There are more cars on the streets, even traffic jams, a previously unknown phenomenon in Havana. There are many more houses and buildings with fresh paint, brightly colored symbols of more money and more resources available to Cubans. There are dozens of public Internet hotspots that attract dozens and dozens of people standing on the sidewalks with their smartphones and laptops to connect to the outside world. And, there is a palpable energy that you can see in people's faces and observe in the hundreds of new, small businesses—from nail salons to delis to restaurants—that are being driven by the influx of capital from foreign-based relatives supporting their families in Cuba.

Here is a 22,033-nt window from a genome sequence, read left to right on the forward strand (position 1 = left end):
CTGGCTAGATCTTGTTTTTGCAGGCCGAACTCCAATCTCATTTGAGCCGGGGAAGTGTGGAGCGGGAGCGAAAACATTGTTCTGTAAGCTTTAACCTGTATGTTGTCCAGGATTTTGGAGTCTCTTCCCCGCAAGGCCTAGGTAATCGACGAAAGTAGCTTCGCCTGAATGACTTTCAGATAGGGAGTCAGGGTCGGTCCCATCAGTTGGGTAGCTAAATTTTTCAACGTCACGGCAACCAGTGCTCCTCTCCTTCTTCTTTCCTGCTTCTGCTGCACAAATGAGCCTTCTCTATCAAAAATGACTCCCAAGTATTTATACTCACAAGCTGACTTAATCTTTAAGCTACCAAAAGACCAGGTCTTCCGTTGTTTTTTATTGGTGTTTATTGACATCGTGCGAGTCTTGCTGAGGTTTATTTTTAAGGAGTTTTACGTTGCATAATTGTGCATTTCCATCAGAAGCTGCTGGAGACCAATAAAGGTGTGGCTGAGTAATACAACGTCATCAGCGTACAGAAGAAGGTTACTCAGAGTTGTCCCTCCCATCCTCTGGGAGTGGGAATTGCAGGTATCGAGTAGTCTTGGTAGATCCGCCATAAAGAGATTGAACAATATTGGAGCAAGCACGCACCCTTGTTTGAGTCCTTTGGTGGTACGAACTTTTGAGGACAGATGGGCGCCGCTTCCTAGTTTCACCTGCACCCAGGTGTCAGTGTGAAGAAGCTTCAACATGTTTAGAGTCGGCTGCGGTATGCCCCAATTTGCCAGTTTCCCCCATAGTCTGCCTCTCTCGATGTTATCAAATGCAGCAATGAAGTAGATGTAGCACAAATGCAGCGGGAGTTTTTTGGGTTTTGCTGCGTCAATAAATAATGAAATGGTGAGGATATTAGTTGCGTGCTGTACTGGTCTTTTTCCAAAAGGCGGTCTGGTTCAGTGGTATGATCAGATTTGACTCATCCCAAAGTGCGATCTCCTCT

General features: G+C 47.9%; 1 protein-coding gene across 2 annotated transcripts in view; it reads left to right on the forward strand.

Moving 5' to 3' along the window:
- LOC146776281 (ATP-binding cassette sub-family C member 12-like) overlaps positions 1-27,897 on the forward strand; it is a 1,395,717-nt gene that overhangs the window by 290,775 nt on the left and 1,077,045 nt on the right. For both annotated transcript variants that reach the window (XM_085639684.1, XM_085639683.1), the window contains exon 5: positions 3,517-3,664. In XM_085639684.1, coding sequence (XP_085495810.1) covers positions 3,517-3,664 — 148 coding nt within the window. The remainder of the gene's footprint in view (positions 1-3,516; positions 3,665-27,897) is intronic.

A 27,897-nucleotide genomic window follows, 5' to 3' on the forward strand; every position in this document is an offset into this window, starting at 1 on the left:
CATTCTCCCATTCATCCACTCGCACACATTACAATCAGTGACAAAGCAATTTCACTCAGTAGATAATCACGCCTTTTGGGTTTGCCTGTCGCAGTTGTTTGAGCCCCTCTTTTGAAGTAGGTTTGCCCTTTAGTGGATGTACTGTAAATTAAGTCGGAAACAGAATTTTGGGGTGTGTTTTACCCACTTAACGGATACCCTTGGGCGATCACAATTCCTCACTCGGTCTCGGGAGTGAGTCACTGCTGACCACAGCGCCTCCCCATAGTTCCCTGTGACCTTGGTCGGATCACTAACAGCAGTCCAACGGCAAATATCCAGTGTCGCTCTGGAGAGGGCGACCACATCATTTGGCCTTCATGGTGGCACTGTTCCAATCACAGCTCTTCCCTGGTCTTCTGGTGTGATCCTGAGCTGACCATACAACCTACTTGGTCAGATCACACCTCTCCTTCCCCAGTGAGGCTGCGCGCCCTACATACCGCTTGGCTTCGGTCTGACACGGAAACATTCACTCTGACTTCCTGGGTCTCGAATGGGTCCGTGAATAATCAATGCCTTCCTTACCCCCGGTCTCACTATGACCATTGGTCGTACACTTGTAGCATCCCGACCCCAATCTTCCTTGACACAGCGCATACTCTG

But without being too much of a killjoy, those are simply cosmetic changes. There is still a national decrepitude that pervades every city and every rural community, from the potholes in the streets, to the crumbling facades of old and new buildings alike and a general level of apparent poverty that startles most foreigners. The government remains an obstacle to unfettered foreign investment, although many foreign entrepreneurs are hustling around hotels and government offices ready to pour in what they know is 100-percent risk capital, with the hope that the rules will change some day in their favor. And, the notion of free expression, of expressing dissident opinions against the sitting government, remains a risky proposition for Cuban nationals. And, unfortunately, Cubans seem to be unrealistically expecting major things to happen quickly, both from the United States and from their own government, a disconnect from real world politics that could lead to severe disappointment and frustration. (Read full text at Cigar Aficionado Magazine)